- Several hilarious, awesome, and memorable episodes such as "Christmas", "The Shell", "The Choices", "The Agent" and the list goes on.
- Some emotional songs such as "Out of Sync" from The Silence, "No More Gi" from The Gi, "Life is Beautiful" from the Faith as well as the near-ending song heard in the episode The Others.
- Some jokes can be unpleasant, particularly in season 2.
- Season 1, while decent, was a weak start to the series thanks to the animation looking nowhere near as recognizable as Season 2 did, and it had a few more mediocre or bad episodes compared to the other seasons. This is excusable for most of the time, as the show was only just starting and the writers had little to work with.
- Some bad or mediocre episodes like "The Girlfriend" (the most infamous episode of the show), "The Parents", "The Apprentice", "The Rival", "The Hero", "The Coach", "The Triangle", "The Laziest", and "The Robot"
- The final episode, "The Inquisition", was not well-received due to it ending with a cliffhanger. However, this will most likely be resolved with the premiere of the upcoming movie on Cartoon Network.
- Some gross-out toilet humor.
- The show's writing began to slightly go downhill around season five (despite some good episodes like "The Choices" and "The Faith").
- Like Regular Show, it has a very short intro.
- There is a much longer version, but it's rarely used.
- Some unlikable characters, such as Felicity and Jamie.
- The main characters can be unlikeable at times, mostly the Wattersons. They can be annoying at times, mostly Gumball himself (in first two seasons he used to be a crybaby). Also Richard can be a Karma Houdini (The Laziest, The Prank). Richard's real father, Franky is a lazy bum. Nicole's parents are perfectionists, who want their daughter to be the empress.
- Some of the background characters can suddenly disappear for the whole time in certain episodes and don't return for quite a lot of episodes. Multiple background characters get very little episodes to themselves.
The Amazing World of Gumball has received mostly positive reviews from critics. In a favorable review, Brian Lowry of Variety described the series as "mostly a really clever spin on domestic chaos" and "first-rate silliness." Ken Tucker of Entertainment Weekly was also positive, writing: "There are few examples of mainstream children's programming as wildly imaginative, as visually and narratively daring, as The Amazing World of Gumball."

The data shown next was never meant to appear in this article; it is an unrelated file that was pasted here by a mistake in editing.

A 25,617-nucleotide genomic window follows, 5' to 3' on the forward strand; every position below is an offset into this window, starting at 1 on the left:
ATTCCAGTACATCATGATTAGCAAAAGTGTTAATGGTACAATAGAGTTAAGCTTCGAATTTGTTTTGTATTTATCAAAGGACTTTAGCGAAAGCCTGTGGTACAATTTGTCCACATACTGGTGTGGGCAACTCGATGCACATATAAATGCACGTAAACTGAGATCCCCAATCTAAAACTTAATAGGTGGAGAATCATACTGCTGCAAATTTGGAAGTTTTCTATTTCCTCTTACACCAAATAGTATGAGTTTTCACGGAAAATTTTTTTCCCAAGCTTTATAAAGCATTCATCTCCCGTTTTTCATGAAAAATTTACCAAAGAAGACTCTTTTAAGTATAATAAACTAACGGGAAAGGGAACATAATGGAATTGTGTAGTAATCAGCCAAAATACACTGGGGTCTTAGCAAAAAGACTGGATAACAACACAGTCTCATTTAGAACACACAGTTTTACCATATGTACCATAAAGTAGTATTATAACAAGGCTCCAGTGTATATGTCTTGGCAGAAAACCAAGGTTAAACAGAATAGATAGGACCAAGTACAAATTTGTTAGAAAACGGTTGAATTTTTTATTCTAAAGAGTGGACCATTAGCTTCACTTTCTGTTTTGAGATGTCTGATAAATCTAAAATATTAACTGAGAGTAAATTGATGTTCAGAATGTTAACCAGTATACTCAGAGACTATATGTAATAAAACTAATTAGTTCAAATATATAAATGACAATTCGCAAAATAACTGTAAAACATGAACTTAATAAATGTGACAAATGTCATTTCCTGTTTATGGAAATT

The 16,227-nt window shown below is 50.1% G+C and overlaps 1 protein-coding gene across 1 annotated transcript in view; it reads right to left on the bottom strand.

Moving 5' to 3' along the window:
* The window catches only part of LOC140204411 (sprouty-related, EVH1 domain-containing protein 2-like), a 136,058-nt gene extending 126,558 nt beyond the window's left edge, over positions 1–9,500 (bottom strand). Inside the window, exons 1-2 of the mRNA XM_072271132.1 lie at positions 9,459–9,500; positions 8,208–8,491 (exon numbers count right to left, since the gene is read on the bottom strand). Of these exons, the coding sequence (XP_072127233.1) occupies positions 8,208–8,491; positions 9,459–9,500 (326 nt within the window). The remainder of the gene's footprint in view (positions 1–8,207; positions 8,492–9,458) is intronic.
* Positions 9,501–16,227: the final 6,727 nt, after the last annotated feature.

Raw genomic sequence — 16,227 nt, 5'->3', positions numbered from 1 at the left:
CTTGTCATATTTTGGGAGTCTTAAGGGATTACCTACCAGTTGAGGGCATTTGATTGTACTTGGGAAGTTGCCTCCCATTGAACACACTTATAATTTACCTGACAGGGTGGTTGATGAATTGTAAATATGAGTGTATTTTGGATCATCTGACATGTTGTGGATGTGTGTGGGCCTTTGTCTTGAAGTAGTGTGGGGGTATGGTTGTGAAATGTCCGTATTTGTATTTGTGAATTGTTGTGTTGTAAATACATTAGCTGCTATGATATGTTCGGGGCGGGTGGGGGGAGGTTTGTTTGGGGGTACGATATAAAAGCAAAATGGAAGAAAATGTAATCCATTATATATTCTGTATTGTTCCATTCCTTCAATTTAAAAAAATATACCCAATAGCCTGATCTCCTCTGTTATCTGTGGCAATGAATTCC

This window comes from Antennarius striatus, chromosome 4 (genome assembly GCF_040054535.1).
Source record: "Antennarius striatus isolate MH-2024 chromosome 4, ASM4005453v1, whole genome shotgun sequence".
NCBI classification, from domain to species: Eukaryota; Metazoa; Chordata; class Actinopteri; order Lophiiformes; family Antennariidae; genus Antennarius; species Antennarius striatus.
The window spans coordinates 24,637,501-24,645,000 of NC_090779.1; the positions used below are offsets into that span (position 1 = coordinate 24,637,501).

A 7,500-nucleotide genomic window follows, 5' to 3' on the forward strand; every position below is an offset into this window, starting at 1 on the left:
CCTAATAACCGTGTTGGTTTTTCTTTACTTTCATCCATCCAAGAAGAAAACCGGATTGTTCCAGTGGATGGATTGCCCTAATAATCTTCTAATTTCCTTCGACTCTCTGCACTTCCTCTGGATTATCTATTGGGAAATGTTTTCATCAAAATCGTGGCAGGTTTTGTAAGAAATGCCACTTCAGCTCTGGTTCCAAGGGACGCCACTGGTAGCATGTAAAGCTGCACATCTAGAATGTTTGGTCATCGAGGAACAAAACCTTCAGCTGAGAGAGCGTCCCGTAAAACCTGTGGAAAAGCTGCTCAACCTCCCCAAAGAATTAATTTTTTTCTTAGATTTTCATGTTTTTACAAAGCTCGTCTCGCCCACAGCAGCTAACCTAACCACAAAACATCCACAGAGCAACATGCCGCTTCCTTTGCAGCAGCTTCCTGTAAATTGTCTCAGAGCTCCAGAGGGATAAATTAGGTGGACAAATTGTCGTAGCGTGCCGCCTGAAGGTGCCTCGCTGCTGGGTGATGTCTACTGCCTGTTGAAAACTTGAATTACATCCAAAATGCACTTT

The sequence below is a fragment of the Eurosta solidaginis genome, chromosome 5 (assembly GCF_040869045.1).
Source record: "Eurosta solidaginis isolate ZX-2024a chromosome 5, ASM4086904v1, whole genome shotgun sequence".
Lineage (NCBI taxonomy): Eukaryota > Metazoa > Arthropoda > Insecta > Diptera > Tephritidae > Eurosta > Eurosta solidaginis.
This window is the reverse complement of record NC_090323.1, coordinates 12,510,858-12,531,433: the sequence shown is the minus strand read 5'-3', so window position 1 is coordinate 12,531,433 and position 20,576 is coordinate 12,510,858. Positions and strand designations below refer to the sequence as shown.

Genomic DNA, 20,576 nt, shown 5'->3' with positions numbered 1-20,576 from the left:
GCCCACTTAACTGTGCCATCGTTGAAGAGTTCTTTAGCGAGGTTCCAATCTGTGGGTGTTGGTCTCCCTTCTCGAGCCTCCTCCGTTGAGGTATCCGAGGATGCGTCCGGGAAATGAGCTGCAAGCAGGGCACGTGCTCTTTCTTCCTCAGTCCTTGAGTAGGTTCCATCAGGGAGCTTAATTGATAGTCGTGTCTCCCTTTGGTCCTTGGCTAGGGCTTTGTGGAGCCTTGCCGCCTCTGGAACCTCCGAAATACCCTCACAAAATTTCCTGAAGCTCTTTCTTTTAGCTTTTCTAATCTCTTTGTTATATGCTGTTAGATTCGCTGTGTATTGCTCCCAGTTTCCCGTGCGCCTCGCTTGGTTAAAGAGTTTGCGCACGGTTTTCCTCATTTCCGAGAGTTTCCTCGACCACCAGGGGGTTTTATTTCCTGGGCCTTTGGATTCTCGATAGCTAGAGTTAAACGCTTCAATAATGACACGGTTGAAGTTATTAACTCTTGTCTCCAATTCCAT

The A.V. Club's Noel Murray graded the DVD release of the series' first 12 episodes a B+, writing that "what sets [The Amazing World of Gumball] apart from the many other super-silly, semi-anarchic cartoons on cable these days is that it features such a well-developed world, where even with the eclectic character designs, there are recognisable traits and tendencies." Wired writer Z noted that the series "manages to have genuine heart even as the plots themselves transition from well-worn TV tropes to all out madness." Meredith Morgenstern of Medium praised the show for its diversity, with specific mention of the Watterson's adopted child Darwin, the stay-at-home dad and working mom dynamic of the family, and the casting of young black actors for the aforementioned main character Darwin.
- There is a Chinese knockoff of the show called Miracle Star, which was later parodied by this show in the episode The Copycats.
- The first voice actor of Darwin, Kwesi Boakye, also voiced Gossamer on The Looney Tunes Show.
- Christian J. Simon, who played Darwin Watterson in the 6th and final season, is currently portraying Leo (young Max’s friend) on the Disney Channel original series Sydney to the Max. His former co-star Nicolas Cantu (the actor who played Gumball Watterson in the last two seasons) guest starred as Dominic in the Season 1 episode "Dude, Where's My Car Wash Money?"
- This is the 5th longest running Cartoon Network show behind Johnny Test, Ed, Edd n Eddy, Adventure Time and Ninjago: Masters of Spinjitsu.
- Speaking of Adventure Time, Kyla Rae Kowalewski, voice actress of Anais Watterson, also voiced Me-Mow on that show.
- After the negative reception of the final episode, Ben Bocquelet, the creator the show, stated on his twitter that it was not his choice to end up the show like this, and he will retribute the fans with the upcoming movie, that still doesn't have a release date.
- Kyla Rae Kowalewski, Teresa Gallagher, and Dan Russell are the only three actors to voice Anais, Nicole, and Richard Watterson in all of the episodes.
- Darwin Watterson has about 4 voice actors of the show. Gumball has 3. So He has the most voice actors than Gumball.
- The same studio that brought you this series later went on to make another Cartoon Network show, Elliott from Earth premiering March 29, 2021.
Episodes With Their Own Pages